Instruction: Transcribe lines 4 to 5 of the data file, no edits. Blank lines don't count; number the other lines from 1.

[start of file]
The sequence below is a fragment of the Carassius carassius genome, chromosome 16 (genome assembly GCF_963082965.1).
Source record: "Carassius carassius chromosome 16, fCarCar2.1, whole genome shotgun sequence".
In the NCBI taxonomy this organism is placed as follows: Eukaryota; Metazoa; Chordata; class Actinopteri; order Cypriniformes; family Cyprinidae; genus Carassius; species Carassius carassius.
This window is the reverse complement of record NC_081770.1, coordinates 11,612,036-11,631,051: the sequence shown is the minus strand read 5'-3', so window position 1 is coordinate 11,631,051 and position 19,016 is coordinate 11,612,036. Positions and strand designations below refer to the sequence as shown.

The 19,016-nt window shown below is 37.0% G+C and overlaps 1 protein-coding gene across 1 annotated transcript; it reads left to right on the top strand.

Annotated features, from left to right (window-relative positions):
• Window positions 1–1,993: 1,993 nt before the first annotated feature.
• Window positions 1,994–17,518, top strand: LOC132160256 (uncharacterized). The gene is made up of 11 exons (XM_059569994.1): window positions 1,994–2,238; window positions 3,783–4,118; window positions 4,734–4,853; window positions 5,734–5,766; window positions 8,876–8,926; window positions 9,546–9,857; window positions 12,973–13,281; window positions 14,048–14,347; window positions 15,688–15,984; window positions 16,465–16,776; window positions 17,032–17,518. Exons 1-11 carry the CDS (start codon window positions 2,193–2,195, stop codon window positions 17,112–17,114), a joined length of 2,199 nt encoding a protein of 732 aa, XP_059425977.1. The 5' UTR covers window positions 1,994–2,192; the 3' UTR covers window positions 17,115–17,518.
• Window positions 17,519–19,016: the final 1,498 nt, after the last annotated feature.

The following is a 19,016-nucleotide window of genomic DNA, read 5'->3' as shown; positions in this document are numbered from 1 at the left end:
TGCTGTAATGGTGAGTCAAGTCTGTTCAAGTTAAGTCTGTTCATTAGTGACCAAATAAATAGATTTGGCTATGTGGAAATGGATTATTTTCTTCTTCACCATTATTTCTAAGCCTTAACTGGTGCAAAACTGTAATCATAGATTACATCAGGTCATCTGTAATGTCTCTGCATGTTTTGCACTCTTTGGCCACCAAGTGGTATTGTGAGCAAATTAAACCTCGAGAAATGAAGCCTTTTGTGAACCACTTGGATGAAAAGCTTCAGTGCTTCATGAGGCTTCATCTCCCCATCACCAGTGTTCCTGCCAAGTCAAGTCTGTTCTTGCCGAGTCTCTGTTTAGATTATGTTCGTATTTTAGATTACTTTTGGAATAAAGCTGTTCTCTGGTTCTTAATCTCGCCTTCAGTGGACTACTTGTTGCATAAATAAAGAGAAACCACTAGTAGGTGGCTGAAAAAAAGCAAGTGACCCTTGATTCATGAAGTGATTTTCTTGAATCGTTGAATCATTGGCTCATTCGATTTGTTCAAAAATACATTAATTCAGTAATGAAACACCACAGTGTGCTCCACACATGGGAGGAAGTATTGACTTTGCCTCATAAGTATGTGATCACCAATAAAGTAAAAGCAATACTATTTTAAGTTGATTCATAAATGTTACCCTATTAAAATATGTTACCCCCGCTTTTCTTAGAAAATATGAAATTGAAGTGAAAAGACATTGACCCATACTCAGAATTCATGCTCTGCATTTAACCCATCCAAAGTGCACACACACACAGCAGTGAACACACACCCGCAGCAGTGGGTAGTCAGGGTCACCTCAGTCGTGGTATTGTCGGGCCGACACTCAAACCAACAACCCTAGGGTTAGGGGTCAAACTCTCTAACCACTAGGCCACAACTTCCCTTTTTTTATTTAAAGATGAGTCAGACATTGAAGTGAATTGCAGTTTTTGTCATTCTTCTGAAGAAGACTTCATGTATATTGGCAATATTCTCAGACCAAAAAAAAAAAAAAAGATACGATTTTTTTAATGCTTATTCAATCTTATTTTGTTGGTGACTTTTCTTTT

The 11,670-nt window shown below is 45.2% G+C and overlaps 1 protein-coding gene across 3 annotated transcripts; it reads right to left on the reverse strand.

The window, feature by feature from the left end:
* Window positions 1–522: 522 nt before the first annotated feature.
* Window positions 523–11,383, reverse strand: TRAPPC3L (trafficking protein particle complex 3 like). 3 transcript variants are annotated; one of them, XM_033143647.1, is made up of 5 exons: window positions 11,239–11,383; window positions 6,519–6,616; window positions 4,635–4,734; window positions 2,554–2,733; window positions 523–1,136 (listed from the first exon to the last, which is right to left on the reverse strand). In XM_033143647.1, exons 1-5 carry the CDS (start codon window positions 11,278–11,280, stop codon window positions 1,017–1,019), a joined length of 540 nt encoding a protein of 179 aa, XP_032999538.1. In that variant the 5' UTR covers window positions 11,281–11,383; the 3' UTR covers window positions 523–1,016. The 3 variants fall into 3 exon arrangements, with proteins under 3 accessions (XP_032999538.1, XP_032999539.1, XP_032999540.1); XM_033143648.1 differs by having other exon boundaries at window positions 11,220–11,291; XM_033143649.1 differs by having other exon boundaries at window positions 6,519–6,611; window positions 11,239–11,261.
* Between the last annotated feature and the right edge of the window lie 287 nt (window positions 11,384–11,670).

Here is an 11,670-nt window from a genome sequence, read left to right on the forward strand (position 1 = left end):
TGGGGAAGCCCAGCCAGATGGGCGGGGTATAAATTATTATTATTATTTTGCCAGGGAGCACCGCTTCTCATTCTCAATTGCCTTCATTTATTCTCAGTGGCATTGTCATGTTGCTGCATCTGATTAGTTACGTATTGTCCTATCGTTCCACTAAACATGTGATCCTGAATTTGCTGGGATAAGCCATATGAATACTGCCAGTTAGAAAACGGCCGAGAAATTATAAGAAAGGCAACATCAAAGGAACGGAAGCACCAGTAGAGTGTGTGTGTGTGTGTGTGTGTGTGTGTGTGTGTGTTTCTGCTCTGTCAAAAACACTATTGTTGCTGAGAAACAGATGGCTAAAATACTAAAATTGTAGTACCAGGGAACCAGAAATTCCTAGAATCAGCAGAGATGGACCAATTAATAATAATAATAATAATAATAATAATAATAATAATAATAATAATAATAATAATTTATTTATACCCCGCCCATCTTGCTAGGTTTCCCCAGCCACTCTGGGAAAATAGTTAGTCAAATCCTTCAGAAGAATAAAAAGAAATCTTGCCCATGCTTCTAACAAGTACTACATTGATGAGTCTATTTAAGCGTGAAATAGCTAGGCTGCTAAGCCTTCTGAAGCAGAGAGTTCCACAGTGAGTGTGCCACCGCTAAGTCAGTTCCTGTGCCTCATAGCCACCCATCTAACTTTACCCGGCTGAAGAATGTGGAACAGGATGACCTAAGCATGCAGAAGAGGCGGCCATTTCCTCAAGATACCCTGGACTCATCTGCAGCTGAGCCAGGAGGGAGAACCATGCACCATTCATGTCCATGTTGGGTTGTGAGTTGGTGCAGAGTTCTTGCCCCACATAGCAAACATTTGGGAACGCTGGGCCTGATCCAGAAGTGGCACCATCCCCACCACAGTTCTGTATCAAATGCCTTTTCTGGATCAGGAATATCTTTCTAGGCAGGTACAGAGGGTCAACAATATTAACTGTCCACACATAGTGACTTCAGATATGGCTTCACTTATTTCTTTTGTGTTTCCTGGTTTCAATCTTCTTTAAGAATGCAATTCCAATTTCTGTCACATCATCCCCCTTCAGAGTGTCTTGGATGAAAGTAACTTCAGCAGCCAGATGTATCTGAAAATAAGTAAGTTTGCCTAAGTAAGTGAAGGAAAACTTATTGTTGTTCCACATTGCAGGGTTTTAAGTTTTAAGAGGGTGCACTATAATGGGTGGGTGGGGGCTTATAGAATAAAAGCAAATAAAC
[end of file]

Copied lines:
This window is the reverse complement of record NC_081770.1, coordinates 11,612,036-11,631,051: the sequence shown is the minus strand read 5'-3', so window position 1 is coordinate 11,631,051 and position 19,016 is coordinate 11,612,036. Positions and strand designations below refer to the sequence as shown.

The 19,016-nt window shown below is 37.0% G+C and overlaps 1 protein-coding gene across 1 annotated transcript; it reads left to right on the top strand.